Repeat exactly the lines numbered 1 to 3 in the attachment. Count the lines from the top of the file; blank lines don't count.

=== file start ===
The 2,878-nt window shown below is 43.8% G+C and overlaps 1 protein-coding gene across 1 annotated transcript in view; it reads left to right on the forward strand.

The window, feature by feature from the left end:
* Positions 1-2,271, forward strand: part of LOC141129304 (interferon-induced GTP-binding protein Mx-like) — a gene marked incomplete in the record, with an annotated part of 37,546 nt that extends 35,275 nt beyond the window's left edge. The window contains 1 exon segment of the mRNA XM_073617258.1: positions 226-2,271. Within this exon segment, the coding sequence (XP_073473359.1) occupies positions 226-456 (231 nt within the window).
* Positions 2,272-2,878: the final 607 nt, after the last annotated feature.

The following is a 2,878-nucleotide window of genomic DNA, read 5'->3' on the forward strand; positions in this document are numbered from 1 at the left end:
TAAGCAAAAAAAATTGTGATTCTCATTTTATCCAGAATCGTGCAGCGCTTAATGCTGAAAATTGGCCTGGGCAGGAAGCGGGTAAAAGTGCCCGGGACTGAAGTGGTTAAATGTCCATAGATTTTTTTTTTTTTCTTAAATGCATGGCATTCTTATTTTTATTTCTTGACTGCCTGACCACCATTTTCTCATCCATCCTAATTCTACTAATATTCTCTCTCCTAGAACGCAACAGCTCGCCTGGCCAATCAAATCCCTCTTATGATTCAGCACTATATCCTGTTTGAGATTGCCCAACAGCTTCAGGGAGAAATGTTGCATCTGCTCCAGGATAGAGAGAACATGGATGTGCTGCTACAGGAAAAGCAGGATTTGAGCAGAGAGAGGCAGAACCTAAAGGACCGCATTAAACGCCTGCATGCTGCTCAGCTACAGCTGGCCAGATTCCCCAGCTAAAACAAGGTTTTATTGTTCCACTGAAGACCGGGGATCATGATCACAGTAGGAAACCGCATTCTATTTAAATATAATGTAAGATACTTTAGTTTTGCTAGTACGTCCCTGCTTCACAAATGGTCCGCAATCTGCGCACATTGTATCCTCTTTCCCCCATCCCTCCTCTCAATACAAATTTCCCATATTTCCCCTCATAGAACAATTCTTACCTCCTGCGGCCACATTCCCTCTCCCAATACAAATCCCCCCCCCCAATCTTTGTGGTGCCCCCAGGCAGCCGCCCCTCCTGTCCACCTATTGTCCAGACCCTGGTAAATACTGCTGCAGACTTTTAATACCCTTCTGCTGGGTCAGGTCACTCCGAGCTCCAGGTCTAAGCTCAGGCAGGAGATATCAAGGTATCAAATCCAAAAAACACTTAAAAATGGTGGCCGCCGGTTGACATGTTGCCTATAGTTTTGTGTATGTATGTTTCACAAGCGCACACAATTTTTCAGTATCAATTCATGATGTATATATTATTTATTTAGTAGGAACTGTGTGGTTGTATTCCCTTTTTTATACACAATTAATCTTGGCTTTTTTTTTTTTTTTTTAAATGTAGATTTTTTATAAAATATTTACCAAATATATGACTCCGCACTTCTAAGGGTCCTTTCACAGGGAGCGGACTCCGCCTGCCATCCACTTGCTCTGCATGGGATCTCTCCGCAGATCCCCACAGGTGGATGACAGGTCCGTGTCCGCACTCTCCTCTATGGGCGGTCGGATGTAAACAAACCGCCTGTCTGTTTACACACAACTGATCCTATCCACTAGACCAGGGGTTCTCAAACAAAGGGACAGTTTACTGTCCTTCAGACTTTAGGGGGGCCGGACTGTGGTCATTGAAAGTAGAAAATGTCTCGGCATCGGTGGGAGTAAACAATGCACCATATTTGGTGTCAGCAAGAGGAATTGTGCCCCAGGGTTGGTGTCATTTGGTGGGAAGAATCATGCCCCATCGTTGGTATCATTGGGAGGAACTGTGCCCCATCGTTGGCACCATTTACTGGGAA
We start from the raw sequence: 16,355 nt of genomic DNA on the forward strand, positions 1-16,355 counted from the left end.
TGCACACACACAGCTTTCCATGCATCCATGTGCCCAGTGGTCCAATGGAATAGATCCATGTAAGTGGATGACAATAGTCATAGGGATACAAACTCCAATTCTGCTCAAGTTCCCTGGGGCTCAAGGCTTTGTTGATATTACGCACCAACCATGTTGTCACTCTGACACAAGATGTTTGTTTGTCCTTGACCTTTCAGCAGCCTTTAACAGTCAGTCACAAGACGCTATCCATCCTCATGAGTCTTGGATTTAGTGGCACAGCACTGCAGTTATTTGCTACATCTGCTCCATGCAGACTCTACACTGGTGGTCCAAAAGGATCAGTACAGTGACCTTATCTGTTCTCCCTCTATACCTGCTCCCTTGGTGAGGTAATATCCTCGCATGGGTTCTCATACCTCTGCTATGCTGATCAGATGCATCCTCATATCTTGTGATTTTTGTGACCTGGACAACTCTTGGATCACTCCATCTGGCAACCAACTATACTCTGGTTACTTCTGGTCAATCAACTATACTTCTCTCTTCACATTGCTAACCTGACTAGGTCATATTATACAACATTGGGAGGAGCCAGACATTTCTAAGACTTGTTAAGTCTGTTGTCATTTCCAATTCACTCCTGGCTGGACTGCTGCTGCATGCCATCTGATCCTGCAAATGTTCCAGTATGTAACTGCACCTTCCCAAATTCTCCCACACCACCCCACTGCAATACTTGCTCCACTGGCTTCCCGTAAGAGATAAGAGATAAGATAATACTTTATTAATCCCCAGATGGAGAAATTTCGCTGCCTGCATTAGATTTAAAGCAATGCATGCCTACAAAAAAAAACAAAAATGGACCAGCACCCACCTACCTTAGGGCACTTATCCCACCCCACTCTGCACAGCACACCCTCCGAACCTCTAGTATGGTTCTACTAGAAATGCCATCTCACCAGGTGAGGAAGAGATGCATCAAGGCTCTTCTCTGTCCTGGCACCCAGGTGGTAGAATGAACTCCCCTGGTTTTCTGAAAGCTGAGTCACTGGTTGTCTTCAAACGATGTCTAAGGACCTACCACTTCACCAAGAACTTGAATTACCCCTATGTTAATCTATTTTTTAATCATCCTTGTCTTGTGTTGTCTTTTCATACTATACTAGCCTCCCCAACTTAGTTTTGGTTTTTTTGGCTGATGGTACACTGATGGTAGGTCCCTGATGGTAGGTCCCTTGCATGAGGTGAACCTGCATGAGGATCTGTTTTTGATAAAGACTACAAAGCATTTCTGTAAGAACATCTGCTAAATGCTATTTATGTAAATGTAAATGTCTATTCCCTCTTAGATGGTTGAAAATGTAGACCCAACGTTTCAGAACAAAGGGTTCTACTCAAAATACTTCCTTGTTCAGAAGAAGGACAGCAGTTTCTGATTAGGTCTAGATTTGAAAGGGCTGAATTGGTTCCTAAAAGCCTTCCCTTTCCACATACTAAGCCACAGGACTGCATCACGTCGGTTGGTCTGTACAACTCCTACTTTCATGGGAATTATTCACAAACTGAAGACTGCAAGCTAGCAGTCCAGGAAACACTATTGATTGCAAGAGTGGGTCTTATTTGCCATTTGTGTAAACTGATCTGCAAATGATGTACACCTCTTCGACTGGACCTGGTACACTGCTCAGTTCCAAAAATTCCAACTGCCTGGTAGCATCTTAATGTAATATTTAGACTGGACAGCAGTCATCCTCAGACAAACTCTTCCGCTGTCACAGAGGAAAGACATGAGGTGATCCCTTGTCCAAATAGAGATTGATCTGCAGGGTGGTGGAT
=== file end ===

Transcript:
The 2,878-nt window shown below is 43.8% G+C and overlaps 1 protein-coding gene across 1 annotated transcript in view; it reads left to right on the forward strand.

The window, feature by feature from the left end:
* Positions 1-2,271, forward strand: part of LOC141129304 (interferon-induced GTP-binding protein Mx-like) — a gene marked incomplete in the record, with an annotated part of 37,546 nt that extends 35,275 nt beyond the window's left edge. The window contains 1 exon segment of the mRNA XM_073617258.1: positions 226-2,271. Within this exon segment, the coding sequence (XP_073473359.1) occupies positions 226-456 (231 nt within the window).